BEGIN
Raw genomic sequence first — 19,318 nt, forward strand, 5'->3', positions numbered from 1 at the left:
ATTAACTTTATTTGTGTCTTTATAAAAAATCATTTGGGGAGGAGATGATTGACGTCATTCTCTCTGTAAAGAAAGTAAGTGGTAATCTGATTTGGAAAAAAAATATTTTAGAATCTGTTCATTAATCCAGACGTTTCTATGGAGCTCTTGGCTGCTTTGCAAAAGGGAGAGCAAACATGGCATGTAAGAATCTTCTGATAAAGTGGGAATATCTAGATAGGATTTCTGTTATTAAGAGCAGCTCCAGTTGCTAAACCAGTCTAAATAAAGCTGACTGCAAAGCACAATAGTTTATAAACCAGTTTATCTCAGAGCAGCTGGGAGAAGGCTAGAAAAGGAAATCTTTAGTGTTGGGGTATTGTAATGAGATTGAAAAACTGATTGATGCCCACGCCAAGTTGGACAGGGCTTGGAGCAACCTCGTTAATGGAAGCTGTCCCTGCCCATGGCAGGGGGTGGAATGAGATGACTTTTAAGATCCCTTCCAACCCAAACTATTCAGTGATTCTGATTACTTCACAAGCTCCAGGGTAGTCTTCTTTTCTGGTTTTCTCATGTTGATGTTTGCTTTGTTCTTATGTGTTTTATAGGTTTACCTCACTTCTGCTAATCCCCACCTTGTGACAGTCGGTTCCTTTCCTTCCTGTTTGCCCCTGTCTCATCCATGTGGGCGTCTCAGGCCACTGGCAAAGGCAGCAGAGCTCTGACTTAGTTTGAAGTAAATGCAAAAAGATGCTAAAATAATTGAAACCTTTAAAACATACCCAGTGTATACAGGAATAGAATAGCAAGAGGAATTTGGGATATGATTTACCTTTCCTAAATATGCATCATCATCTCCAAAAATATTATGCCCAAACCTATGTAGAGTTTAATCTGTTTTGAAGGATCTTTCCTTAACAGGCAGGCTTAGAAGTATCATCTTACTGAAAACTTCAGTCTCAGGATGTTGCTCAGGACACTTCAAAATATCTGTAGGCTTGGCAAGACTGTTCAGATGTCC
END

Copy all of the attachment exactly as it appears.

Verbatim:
Raw genomic sequence first — 19,318 nt, forward strand, 5'->3', positions numbered from 1 at the left:
ATTAACTTTATTTGTGTCTTTATAAAAAATCATTTGGGGAGGAGATGATTGACGTCATTCTCTCTGTAAAGAAAGTAAGTGGTAATCTGATTTGGAAAAAAAATATTTTAGAATCTGTTCATTAATCCAGACGTTTCTATGGAGCTCTTGGCTGCTTTGCAAAAGGGAGAGCAAACATGGCATGTAAGAATCTTCTGATAAAGTGGGAATATCTAGATAGGATTTCTGTTATTAAGAGCAGCTCCAGTTGCTAAACCAGTCTAAATAAAGCTGACTGCAAAGCACAATAGTTTATAAACCAGTTTATCTCAGAGCAGCTGGGAGAAGGCTAGAAAAGGAAATCTTTAGTGTTGGGGTATTGTAATGAGATTGAAAAACTGATTGATGCCCACGCCAAGTTGGACAGGGCTTGGAGCAACCTCGTTAATGGAAGCTGTCCCTGCCCATGGCAGGGGGTGGAATGAGATGACTTTTAAGATCCCTTCCAACCCAAACTATTCAGTGATTCTGATTACTTCACAAGCTCCAGGGTAGTCTTCTTTTCTGGTTTTCTCATGTTGATGTTTGCTTTGTTCTTATGTGTTTTATAGGTTTACCTCACTTCTGCTAATCCCCACCTTGTGACAGTCGGTTCCTTTCCTTCCTGTTTGCCCCTGTCTCATCCATGTGGGCGTCTCAGGCCACTGGCAAAGGCAGCAGAGCTCTGACTTAGTTTGAAGTAAATGCAAAAAGATGCTAAAATAATTGAAACCTTTAAAACATACCCAGTGTATACAGGAATAGAATAGCAAGAGGAATTTGGGATATGATTTACCTTTCCTAAATATGCATCATCATCTCCAAAAATATTATGCCCAAACCTATGTAGAGTTTAATCTGTTTTGAAGGATCTTTCCTTAACAGGCAGGCTTAGAAGTATCATCTTACTGAAAACTTCAGTCTCAGGATGTTGCTCAGGACACTTCAAAATATCTGTAGGCTTGGCAAGACTGTTCAGATGTCC